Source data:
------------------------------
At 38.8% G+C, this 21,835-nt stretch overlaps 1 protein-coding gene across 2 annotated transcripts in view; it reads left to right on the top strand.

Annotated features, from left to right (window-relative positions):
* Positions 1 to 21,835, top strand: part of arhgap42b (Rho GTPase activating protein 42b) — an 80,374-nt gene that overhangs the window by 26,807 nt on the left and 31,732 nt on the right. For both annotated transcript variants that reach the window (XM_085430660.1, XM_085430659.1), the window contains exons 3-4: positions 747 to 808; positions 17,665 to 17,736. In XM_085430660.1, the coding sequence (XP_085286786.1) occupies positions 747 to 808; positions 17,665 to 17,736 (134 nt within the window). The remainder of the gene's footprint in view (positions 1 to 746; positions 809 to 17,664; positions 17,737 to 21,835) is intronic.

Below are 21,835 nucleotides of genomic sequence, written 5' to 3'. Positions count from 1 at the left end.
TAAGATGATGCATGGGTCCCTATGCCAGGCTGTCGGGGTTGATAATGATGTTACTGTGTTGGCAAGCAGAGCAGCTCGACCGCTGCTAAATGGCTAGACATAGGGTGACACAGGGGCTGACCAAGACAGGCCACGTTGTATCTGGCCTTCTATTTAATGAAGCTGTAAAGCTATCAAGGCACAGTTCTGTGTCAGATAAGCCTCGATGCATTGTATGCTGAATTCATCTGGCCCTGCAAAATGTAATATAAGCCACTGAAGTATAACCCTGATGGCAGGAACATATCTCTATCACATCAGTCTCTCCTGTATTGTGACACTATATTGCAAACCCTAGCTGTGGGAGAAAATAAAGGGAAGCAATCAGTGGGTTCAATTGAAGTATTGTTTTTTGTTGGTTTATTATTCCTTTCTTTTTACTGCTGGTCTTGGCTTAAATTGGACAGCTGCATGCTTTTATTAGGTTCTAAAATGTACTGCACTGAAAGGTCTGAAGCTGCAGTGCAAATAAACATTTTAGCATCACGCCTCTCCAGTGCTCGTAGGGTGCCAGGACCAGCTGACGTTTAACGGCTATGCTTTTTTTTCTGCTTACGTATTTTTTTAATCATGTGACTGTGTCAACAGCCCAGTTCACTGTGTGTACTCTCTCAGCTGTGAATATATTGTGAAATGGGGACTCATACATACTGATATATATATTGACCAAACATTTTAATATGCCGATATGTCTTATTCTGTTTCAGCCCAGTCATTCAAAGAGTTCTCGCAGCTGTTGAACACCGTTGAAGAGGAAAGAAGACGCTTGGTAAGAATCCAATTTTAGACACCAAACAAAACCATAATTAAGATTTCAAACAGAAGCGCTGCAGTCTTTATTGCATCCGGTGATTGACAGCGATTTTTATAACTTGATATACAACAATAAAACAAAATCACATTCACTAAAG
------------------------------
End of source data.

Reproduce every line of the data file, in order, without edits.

At 38.8% G+C, this 21,835-nt stretch overlaps 1 protein-coding gene across 2 annotated transcripts in view; it reads left to right on the top strand.

Annotated features, from left to right (window-relative positions):
* Positions 1 to 21,835, top strand: part of arhgap42b (Rho GTPase activating protein 42b) — an 80,374-nt gene that overhangs the window by 26,807 nt on the left and 31,732 nt on the right. For both annotated transcript variants that reach the window (XM_085430660.1, XM_085430659.1), the window contains exons 3-4: positions 747 to 808; positions 17,665 to 17,736. In XM_085430660.1, the coding sequence (XP_085286786.1) occupies positions 747 to 808; positions 17,665 to 17,736 (134 nt within the window). The remainder of the gene's footprint in view (positions 1 to 746; positions 809 to 17,664; positions 17,737 to 21,835) is intronic.

Below are 21,835 nucleotides of genomic sequence, written 5' to 3'. Positions count from 1 at the left end.
TAAGATGATGCATGGGTCCCTATGCCAGGCTGTCGGGGTTGATAATGATGTTACTGTGTTGGCAAGCAGAGCAGCTCGACCGCTGCTAAATGGCTAGACATAGGGTGACACAGGGGCTGACCAAGACAGGCCACGTTGTATCTGGCCTTCTATTTAATGAAGCTGTAAAGCTATCAAGGCACAGTTCTGTGTCAGATAAGCCTCGATGCATTGTATGCTGAATTCATCTGGCCCTGCAAAATGTAATATAAGCCACTGAAGTATAACCCTGATGGCAGGAACATATCTCTATCACATCAGTCTCTCCTGTATTGTGACACTATATTGCAAACCCTAGCTGTGGGAGAAAATAAAGGGAAGCAATCAGTGGGTTCAATTGAAGTATTGTTTTTTGTTGGTTTATTATTCCTTTCTTTTTACTGCTGGTCTTGGCTTAAATTGGACAGCTGCATGCTTTTATTAGGTTCTAAAATGTACTGCACTGAAAGGTCTGAAGCTGCAGTGCAAATAAACATTTTAGCATCACGCCTCTCCAGTGCTCGTAGGGTGCCAGGACCAGCTGACGTTTAACGGCTATGCTTTTTTTTCTGCTTACGTATTTTTTTAATCATGTGACTGTGTCAACAGCCCAGTTCACTGTGTGTACTCTCTCAGCTGTGAATATATTGTGAAATGGGGACTCATACATACTGATATATATATTGACCAAACATTTTAATATGCCGATATGTCTTATTCTGTTTCAGCCCAGTCATTCAAAGAGTTCTCGCAGCTGTTGAACACCGTTGAAGAGGAAAGAAGACGCTTGGTAAGAATCCAATTTTAGACACCAAACAAAACCATAATTAAGATTTCAAACAGAAGCGCTGCAGTCTTTATTGCATCCGGTGATTGACAGCGATTTTTATAACTTGATATACAACAATAAAACAAAATCACATTCACTAAAG